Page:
On Sunday, Saudi Arabia was struggling to get out in front of a helicopter attack in northern Yemen straight. Attack helicopters came across the Saudi border into a Shi’ite town, killing 30 civilians. Though the Saudis initially touted the incident as killing “rebels,” they later denied it ever happened.
On Monday, their attention turned south, with Saudi warplanes launching a series of airstrikes against a wedding party in Mocha, killing another 131 civilians in one of the single deadliest incidents of the entire war and leading to a flurry of international condemnation.
Saudi officials figured out by Tuesday this huge toll was a problem, and followed the well-tested strategy of simply claiming it didn’t happen, but the reality is that with massive civilian killings by Saudi aircraft a near daily occurrence, the denials are less credible than ever, and claims by the Saudi Foreign Ministry of their care in avoiding civilian deaths ring insultingly hollow.
While the US backing for the Saudi War has kept criticism to a minimum so far, the patience is wearing thing as the war drags on and the atrocities mount. Even UN Secretary-General Ban Ki-moon, loathe to point the finger at anybody, conceded yesterday that while both sides in Yemen are guilty of targeting civilians, the Saudi airstrikes are causing many more casualties.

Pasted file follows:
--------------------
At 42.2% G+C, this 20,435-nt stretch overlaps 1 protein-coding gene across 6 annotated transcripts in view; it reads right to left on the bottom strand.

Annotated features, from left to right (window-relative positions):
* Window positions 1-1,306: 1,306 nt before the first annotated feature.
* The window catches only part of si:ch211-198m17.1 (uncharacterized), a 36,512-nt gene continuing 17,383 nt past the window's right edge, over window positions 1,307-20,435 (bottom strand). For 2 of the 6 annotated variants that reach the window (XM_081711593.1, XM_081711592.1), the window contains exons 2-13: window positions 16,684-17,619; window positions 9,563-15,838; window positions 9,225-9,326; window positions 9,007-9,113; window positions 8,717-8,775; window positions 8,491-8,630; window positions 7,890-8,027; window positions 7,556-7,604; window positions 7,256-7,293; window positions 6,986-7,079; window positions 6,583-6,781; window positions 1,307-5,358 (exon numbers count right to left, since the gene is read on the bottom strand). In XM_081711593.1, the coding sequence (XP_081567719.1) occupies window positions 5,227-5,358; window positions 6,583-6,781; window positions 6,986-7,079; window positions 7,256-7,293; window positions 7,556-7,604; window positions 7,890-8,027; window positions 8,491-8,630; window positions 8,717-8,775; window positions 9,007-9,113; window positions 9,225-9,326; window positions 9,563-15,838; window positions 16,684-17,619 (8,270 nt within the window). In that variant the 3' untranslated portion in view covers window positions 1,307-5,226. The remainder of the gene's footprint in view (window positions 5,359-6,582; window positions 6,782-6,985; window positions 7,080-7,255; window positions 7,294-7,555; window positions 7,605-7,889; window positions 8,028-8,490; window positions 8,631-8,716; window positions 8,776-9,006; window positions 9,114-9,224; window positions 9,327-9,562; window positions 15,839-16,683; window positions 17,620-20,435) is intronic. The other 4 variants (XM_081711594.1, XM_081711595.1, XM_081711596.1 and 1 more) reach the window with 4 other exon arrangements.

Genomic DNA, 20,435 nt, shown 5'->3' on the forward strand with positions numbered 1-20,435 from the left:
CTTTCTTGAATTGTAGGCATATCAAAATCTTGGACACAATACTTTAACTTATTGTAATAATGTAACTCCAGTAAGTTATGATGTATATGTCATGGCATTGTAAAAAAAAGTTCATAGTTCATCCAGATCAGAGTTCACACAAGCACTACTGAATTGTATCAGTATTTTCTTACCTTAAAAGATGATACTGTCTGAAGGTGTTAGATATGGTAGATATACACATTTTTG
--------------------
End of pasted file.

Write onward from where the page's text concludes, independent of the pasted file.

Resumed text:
Direct US involvement in the war also risks making this huge civilian toll America’s problem, with Rep. Ted Lieu (D – CA), a former Air Force judge advocate general, pressing Gen. Joseph Dunford on whether the Pentagon is keeping track of the civilian toll in airstrikes they are facilitating, adding that at this point it’s clear that the Saudi-led coalition is either “grossly negligent or intentionally targeting civilians.”